In the US we’re so preoccupied with high blood pressure and its risks (strokes, heart attacks, or heart failure) that we often overlook the dangers of low blood pressure (light-headedness, dizziness, occasional fainting spells). In fact, overzealous use of blood pressure–lowering medications is one of the primary causes of orthostatic hypotension.

Assuming you’ve ruled out other reasons for your dizziness—low blood sugar, dehydration, anemia, heart problems, medications—you can minimize, if not eliminate, your symptoms by making these simple changes.

Eat smart
Adding more salt increases volume expansion and therefore pressure in blood vessels, which is why people with high blood pressure should avoid it and those with too low blood pressure may want to add an extra dash. But that doesn’t give you license to tear into a bag of potato chips or load up on processed food. Instead, choose healthy salt sources. Swap your generic table salt for mineral-rich kosher salt, sea salt, Himalayan salt, or Celtic salt; munch on a dill pickle; or sip a cup or two of organic canned soup once a day. A handful of organic, salted nuts (cashews or almonds) also increases your salt intake—and provides plenty of healthy protein and minerals.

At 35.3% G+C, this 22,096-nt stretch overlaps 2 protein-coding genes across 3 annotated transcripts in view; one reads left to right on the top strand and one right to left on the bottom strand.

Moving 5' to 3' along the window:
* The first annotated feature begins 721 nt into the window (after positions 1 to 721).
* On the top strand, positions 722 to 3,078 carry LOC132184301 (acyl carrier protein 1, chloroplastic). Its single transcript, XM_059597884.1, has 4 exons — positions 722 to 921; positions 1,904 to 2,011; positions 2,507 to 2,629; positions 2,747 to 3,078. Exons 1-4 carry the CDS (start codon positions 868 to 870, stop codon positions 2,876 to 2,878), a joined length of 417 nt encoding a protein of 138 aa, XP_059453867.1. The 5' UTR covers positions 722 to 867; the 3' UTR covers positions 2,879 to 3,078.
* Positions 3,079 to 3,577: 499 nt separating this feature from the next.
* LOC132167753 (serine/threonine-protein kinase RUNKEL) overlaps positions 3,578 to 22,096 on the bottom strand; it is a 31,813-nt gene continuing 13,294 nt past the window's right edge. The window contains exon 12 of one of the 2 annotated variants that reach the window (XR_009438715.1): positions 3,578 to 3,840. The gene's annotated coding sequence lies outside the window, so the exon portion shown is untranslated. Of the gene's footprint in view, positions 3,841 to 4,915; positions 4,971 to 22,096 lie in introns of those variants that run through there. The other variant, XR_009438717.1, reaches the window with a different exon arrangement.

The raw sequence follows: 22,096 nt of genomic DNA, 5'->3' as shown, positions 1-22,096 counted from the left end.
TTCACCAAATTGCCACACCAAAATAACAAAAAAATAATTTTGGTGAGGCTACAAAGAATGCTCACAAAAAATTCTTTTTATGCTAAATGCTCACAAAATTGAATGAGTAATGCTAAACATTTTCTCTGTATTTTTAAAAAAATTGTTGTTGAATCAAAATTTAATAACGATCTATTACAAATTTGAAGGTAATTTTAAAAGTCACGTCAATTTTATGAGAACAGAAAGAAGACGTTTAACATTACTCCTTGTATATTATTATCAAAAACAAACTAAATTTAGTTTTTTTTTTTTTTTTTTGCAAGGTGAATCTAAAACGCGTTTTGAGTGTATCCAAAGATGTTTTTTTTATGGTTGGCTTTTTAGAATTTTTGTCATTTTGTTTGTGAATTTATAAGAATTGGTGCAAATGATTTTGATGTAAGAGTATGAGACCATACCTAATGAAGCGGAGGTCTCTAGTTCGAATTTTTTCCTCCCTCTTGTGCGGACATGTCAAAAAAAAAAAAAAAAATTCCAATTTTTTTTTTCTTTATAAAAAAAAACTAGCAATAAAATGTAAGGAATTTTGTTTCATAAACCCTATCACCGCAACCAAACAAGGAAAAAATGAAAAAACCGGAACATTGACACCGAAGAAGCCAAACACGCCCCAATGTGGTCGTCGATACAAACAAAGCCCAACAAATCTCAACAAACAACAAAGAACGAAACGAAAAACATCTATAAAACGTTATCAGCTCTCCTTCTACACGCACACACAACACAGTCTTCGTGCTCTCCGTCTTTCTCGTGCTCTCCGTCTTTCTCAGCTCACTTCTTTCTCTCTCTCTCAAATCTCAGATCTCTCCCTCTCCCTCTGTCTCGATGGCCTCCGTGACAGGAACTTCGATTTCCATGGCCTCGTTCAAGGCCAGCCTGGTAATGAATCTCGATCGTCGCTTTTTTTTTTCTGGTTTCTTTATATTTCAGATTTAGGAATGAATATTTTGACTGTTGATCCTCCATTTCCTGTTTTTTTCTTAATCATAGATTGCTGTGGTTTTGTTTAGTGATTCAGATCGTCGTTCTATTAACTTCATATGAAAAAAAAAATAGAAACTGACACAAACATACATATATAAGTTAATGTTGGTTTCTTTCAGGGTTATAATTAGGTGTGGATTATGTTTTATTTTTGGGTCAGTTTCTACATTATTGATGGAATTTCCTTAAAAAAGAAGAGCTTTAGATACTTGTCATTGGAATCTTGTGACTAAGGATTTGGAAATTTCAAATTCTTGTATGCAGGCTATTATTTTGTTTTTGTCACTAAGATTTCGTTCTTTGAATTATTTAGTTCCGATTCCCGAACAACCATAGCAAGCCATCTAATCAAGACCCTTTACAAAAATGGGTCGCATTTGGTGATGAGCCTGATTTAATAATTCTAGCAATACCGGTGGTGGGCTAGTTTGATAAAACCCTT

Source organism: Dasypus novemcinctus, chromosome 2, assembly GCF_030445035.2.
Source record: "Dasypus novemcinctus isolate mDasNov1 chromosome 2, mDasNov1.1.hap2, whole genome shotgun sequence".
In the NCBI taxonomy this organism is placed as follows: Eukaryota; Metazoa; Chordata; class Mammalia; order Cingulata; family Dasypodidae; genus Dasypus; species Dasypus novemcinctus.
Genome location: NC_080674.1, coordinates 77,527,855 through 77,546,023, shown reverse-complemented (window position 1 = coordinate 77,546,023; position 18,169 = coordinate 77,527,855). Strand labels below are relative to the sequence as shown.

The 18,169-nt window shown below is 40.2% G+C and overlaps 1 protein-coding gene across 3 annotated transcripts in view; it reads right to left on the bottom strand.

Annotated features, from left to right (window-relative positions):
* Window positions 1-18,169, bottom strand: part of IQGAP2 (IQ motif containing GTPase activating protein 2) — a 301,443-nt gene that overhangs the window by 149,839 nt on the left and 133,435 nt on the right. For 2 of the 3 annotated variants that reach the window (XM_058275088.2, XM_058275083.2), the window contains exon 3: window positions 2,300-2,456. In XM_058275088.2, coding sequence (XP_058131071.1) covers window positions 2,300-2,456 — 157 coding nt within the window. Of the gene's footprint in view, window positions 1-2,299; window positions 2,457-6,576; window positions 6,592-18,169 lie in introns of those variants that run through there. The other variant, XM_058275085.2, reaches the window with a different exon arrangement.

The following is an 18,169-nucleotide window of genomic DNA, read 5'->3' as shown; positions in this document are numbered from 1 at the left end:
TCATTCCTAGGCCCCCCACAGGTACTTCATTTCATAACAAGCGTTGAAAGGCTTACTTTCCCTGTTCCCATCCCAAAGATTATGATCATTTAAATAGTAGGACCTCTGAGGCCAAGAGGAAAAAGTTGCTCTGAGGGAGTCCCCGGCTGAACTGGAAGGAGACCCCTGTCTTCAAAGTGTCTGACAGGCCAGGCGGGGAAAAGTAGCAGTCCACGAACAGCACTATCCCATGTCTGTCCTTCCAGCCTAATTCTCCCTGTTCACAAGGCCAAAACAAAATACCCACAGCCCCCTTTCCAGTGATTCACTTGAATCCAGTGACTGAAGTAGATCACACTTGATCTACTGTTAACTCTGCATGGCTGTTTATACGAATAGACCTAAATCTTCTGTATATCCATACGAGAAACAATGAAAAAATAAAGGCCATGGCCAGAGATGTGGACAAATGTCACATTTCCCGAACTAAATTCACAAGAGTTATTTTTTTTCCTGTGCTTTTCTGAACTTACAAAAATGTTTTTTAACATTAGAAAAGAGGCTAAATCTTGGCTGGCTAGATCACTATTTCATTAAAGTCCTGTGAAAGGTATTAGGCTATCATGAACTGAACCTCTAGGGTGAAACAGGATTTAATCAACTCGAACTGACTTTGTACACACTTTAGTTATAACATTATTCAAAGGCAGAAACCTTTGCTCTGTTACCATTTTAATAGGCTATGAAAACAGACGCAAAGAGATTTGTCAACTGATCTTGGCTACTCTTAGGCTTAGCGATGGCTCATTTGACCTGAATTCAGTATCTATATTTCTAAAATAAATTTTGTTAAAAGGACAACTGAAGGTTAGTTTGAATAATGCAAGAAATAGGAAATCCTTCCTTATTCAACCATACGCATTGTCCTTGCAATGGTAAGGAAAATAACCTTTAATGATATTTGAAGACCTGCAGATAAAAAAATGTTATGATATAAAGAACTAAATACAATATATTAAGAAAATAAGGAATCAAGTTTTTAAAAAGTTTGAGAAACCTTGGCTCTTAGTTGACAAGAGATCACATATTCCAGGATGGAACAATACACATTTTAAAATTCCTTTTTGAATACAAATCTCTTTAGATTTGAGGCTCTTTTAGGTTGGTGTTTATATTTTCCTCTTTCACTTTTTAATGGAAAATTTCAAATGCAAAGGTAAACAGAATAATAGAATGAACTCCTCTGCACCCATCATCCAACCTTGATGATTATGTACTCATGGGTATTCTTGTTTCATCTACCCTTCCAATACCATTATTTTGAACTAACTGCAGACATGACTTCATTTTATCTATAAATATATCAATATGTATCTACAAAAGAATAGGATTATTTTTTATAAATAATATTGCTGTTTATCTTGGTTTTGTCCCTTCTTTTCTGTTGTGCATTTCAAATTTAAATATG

Eat smaller and more frequent meals throughout the day to prevent dizziness caused by low blood sugar, which exacerbates orthostatic hypotension. Be sure to balance each meal with low-glycemic carbohydrates (fruits, vegetables, and whole grains), healthy fats (olive oil, avocado, nuts, and seeds), and lean proteins (chicken, fish, eggs, lentils, and tofu).
Caffeine can temporarily raise blood pressure, so drink one to two cups of coffee or black or green tea in the morning, when blood pressure is at its lowest.
Drink plenty of fluids since dehydration can cause low blood pressure, and cut back on alcohol, which can cause low blood sugar, aggravating orthostatic hypotension.

Step it up
Engage in light exercise to get the blood flowing, such as walking (stairs or a flat surface), up...

Author: Stephen T. Sinatra, MD